Inside a drone delivery center in Rwanda–the first in the world to make medical deliveries at a national scale–staff answered an emergency call in July. A hospital needed blood for a 24-year-old woman who had just given birth by caesarian section. The hospital had transfused her with two units of blood. But she bled out of those units in 10 minutes.
“In that case, that mom is likely to lose her life–not just in the developing world, but even in the U.S. that mom is in a really difficult, dangerous position,” says Keller Rinaudo, CEO of Zipline, the startup that developed and runs the drone network for the Rwandan government, which supplies it with blood and other medical necessities to deliver to its far-flung clinics. “But in this case, the doctors called Zipline, started placing emergency orders, and Zipline basically instantly did delivery after delivery.”
In the wake of several high profile drone accidents and a spike in reported sightings over the past year tracked by the Federal Aviation Administration, the government is cracking down on the unmanned flying objects. By the end of the month new drone registration requirements are expected. The AS-MC01-P multicopter unmanned aerial vehicle (UAV), developed by Aerosense Inc., a joint venture between Sony Mobile Communications Inc. and ZMP Inc. (Photographer: Kiyoshi Ota/Bloomberg)
The FAA and the Department of Transportation want drone registration and have called on a handful of interested parties—ranging from drone manufacturers to Amazon and other companies with drone delivery systems in their sights—for recommendations. Thursday marks the final day of a three-day meeting of the new “drone task force,” which has been issued a November 20 deadline to hand in its formal suggestions for policing drones.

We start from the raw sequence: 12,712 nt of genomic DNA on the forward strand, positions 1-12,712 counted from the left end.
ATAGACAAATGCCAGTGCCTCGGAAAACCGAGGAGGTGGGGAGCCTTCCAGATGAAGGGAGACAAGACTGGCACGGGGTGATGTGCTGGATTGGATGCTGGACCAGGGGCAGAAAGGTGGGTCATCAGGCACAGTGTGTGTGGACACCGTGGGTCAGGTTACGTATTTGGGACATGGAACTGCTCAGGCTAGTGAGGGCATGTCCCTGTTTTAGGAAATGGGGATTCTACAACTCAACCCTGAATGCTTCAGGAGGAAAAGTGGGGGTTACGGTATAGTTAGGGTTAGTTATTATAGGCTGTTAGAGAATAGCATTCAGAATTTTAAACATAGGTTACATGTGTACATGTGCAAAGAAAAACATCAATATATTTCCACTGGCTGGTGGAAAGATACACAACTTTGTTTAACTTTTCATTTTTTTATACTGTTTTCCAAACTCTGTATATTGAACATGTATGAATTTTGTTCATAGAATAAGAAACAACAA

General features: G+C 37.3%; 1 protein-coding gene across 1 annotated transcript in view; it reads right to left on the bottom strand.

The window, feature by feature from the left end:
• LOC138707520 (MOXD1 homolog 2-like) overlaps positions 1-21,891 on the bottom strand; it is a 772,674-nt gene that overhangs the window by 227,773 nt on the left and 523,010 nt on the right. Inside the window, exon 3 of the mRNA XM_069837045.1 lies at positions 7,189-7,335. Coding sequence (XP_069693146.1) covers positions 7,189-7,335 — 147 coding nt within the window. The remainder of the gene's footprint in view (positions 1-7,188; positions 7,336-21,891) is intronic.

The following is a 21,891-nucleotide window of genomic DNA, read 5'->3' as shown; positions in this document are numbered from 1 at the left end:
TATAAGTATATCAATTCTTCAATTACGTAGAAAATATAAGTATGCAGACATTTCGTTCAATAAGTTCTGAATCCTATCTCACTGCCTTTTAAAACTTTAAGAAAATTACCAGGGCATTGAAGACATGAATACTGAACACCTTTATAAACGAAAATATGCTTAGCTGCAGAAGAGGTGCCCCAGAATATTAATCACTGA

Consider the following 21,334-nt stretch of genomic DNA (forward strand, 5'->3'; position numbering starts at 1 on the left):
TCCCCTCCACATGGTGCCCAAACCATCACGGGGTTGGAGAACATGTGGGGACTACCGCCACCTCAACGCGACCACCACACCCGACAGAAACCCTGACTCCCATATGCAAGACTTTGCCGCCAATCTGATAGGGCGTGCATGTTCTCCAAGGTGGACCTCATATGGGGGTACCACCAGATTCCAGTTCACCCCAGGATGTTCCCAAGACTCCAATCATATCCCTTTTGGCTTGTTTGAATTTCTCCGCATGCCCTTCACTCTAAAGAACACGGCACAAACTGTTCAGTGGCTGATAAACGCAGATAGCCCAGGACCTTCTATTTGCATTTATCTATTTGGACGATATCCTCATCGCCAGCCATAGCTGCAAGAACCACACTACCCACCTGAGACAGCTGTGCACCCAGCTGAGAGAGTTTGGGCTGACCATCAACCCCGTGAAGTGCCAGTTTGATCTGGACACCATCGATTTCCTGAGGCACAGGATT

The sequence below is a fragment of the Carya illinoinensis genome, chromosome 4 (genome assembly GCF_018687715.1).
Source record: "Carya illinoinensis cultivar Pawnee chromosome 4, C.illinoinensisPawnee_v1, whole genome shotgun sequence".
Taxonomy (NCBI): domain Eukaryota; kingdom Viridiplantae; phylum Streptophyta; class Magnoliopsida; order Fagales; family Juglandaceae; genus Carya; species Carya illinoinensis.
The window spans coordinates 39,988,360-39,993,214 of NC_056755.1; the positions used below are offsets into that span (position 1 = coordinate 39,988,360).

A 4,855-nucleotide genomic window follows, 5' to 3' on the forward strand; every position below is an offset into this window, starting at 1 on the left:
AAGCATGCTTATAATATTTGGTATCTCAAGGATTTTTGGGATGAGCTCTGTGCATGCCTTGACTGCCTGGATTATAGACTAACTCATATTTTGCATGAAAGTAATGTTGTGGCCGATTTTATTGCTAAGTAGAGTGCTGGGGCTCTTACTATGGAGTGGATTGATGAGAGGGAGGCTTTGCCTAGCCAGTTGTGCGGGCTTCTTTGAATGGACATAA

Score one for Hollywood.
Six movie and television production companies convinced the Federal Aviation Administration that they are capable of safely using drones while filming scenes in the U.S., opening the door to broader commercial use of the unmanned aircraft.
The FAA today said it granted the six companies waivers from regulations on general flight rules, pilot certification and equipment mandates designed for traditional aircraft as long as they meet certain conditions for safety. The agency is working with a seventh company on a similar drone approval and has at least 40 additional waiver requests pending for commercial use of unmanned aerial systems.
To minimize coverage of an anti government protest in Argentina, the government banned access to the airspace around the event to limit images that could lead a viewer to estimate the size of the crowd, or the actions of the authorities.
El Cipayo simply used a radio controlled model helicopter to get the job done, posting the videos on YouTube.
Big Brother may be here, but the common man is sharing the technology.
“Drones are essentially flying–and sometimes armed–computers,” the Brookings Institution noted in a paper published last month. They’re robots who follow the curve of Moore’s Law rather than the Pentagon’s budgets, rapidly evolving in performance since the Predator’s 2002 debut while falling in price to the point where Make magazine recently carried instructions on how to launch your own satellite for $8,000.